The opening reception will take place on Thursday evening, November 3, 2016 and will be on display through December 30, 2016. The catalog of artwork images will be posted on ASBA’s website the day of the opening. A full-color catalog will be published and available on ASBA’s website, as well as at the 1stDibs Gallery and at The Horticultural Society of New York. For further information please contact ASBA’s Exhibitions Director.

1stDibs is located on the 10th Floor of The New York Design Center, 200 Lexington Avenue, New York, New York, 10018. Gallery Hours are 9:30 – 5:30 Monday – Friday.

Solanum lycopersicm, Dancing Duo 34-A, Portrait of an Heirloom Tomato, watercolor by Asuka Hishiki, © 2016, all rights reserved.

Solanum lycopersicm, Dancing Duo 34-A, Portrait of an Heirloom Tomato, watercolor by Asuka Hishiki, © 2016, all rights reserved.

Hibiscus rosa-sinensis, Hibiscus, watercolor by Mitsuko Schultz, © 2016, all rights reserved.

Hibiscus rosa-sinensis, Hibiscus, watercolor by Mitsuko Schultz, © 2016, all rights reserved.

Opuntia spp. Fruit, Tunas or Prickly Pear Cactus Fruit, watercolor on vellum by Deborah Shaw, © 2016, all rights reserved.

Opuntia spp. Fruit, Tunas or Prickly Pear Cactus Fruit, watercolor on vellum by Deborah Shaw, © 2016, all rights reserved.

by Margaret Best, posted by Deb Shaw

BAGSC member Margaret Best has a painting in the newly released book ‘Florilegium’ to mark the bi-centennial of the Royal Botanical Gardens in Sydney, Australia.

A Florilegium Society for the gardens was formed with Shirley Sherwood as the honorary Patron and Beverly Allen as president. One of the goals of the society was to produce a high quality book containing full-page works by various botanical artists to portray a diverse array of plants of significant importance to the garden. The complete exhibition of works is to be hung at the gardens from the end of July to November and is expected to travel to the Shirley Sherwood gallery in 2018.

This is a project of over three years in the making and the superb volume has just been released. The book showcases works by 41 Australians artists, 13 British artists, two South Africans, two Japanese and one each from the United States, Canada, Netherlands, France, Korea and New Zealand.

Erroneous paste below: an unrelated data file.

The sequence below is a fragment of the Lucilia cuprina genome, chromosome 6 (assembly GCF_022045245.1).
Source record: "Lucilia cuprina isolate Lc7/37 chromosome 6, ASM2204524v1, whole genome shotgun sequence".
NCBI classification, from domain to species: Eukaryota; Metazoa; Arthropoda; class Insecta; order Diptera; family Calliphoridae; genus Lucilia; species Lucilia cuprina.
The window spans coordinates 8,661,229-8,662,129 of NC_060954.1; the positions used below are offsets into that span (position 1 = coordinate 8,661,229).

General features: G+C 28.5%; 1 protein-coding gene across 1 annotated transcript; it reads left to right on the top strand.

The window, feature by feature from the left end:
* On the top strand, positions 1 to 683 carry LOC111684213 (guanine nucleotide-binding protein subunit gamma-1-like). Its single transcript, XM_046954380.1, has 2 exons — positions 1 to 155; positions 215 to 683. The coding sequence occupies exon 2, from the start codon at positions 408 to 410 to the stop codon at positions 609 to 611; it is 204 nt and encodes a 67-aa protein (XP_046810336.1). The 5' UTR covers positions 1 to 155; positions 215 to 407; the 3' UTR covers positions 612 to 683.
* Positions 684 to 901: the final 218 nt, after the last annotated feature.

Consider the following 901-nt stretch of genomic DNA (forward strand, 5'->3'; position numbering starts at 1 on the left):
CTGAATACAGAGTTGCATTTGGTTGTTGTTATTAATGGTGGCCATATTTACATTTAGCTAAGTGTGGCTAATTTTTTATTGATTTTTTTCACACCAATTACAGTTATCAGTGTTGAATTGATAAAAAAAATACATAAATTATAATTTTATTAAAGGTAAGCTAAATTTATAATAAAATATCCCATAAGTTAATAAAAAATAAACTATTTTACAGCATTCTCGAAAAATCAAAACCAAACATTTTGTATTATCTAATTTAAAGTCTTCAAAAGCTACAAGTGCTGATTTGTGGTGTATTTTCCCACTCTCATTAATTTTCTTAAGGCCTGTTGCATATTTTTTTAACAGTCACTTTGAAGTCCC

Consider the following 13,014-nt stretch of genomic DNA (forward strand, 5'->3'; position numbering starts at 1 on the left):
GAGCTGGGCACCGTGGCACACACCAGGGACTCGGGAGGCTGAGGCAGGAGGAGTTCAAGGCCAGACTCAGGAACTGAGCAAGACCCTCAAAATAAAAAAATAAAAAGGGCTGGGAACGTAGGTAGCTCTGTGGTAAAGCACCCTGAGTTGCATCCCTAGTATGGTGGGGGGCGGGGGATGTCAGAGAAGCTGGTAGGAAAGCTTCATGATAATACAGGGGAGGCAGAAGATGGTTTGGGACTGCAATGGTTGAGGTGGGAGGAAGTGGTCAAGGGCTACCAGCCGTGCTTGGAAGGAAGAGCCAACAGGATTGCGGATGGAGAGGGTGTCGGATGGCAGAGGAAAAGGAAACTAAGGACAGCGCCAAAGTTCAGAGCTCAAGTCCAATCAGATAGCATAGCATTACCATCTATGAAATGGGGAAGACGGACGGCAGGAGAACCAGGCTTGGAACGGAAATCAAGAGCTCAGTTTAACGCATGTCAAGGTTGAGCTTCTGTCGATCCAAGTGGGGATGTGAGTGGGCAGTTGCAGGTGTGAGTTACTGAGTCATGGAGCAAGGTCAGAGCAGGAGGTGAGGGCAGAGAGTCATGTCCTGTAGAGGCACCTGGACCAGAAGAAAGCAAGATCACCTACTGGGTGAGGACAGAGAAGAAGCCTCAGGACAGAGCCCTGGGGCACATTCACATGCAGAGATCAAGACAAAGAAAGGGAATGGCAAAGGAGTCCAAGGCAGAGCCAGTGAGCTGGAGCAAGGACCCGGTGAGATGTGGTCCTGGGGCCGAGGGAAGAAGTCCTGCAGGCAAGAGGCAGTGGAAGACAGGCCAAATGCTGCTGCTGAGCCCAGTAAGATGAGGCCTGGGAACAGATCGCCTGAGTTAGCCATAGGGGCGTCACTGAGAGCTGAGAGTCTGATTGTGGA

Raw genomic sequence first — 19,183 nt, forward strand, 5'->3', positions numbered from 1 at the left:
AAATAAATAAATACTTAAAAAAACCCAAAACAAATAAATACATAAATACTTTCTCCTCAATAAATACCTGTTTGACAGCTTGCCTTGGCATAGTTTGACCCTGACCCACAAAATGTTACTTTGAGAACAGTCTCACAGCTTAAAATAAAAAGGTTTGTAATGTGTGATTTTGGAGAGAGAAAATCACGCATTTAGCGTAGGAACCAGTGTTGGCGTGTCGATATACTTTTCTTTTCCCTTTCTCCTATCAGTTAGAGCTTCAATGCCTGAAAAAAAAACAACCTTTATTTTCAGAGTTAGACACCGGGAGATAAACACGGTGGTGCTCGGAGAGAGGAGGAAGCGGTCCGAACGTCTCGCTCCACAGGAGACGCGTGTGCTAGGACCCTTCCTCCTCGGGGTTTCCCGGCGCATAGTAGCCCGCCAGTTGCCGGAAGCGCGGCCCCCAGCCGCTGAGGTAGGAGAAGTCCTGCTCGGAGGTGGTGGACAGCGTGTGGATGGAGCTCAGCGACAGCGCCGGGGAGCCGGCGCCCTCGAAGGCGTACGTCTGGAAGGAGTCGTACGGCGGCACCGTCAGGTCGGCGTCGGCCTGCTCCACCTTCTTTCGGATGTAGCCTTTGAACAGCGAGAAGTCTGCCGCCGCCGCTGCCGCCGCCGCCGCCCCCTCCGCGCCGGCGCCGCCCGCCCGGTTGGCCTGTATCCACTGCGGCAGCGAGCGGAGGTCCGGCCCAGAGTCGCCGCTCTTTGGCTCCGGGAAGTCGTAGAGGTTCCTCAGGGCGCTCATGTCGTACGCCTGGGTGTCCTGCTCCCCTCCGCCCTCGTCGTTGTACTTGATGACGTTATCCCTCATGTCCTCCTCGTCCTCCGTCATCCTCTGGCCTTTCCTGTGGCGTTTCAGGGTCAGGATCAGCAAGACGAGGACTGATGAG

Leslie scouting out the tree, Schotia Brachypetala at The Huntington. © 2013, Margaret Best, all rights reserved.

Leslie Walker scouting out the tree, Schotia brachypetala at The Huntington Gardens. © 2013, Margaret Best, all rights reserved.

The only Canadian with a painting in the book is Margaret Best. She flew to Los Angeles in 2013, and with the help of Leslie Walker and Janice Sharp, Margaret was able to find a sole specimen of a Schotia brachypetala, in The Huntington Gardens. This is a South African native tree known in Australia as the ‘drunken parrot tree’. Wild parakeets are attracted to the gardens by the clusters of small red flowers that drip nectar. After a short period, the copious quantities of nectar ferments and causes the birds to become intoxicated!

Margaret working in Janice's studio. © 2013, Janice Sharp, all rights reserved.

Margaret working in Janice’s studio. © 2013, Janice Sharp, all rights reserved.

Graciously hosted by Janice, Margaret was able to work in her wonderful studio for a week to complete drawings, colour matching of flowers, leaves and pod specimens for a large study. More than year later, Margaret visited a remarkable specimen in Kirstenbosch Gardens in Cape Town. With the help of the curator Ernst Van Jaarsveld, she was able to acquire a small branch from the landmark tree. That caused a last minute composition change to include the textures of bark and new growth emerging from older parts of the tree.

The outstanding book contains many fine works by artists such as Jenny Phillips, Beverly Allen, John Pastorizia-Piñol, Anita Walsmit Sachs and many more notables. [A list of the Florilegium paintings and artists can be found here.] It is most definitely worthy of any serious botanical artist’s book collection. Ask Leslie and Janice – they have heaped accolades on its quality since recently receiving their copies!

The ‘Florilegium’ may be ordered by contacting Angela Lober, international phone 02 9552 1169 or by email. Payment can be made by cheque or direct deposit. Cheques are payable to: The Florilegium Society at the Royal Botanic Gardens Sydney Inc., and can be mailed with your contact and delivery information to: Ms Angela Lober, 12 Allen Street, Glebe NSW 2037

Congrats Margaret!

 

by Leslie Walker, posted by Deb Shaw

In a wonderful surprise, I found Margaret Best’s botanical art trip in October, 2016 announced in the Sunday LA Times, March 6, 2016, Travel Section. Entitled, [click the title to read] “Capture this on canvas: Painting workshop in Italy beckons artists,” by LA Times contact reporter Anne Harnagel, the article highlights Quench’s trip and Margaret’s botanical art class.

I can recommend this venue and teacher since I went there last Spring.  I am going back this Fall to experience the area in a different season.  Margaret is a great botanical artist and teacher and I’m looking forward to sharpening my skills in October.

Read Jan Clouse’s article and see pictures about Margaret’s last trip to Puglia on our BAGSC News blog. Details about the Puglia trip can be found at Quench.

by Deb Shaw

Pincushion Protea, watercolor and colored pencil on paper, © 2015 Estelle DeRidder, all rights reserved.

Pincushion Protea, watercolor and colored pencil on paper, © 2015 Estelle DeRidder, all rights reserved.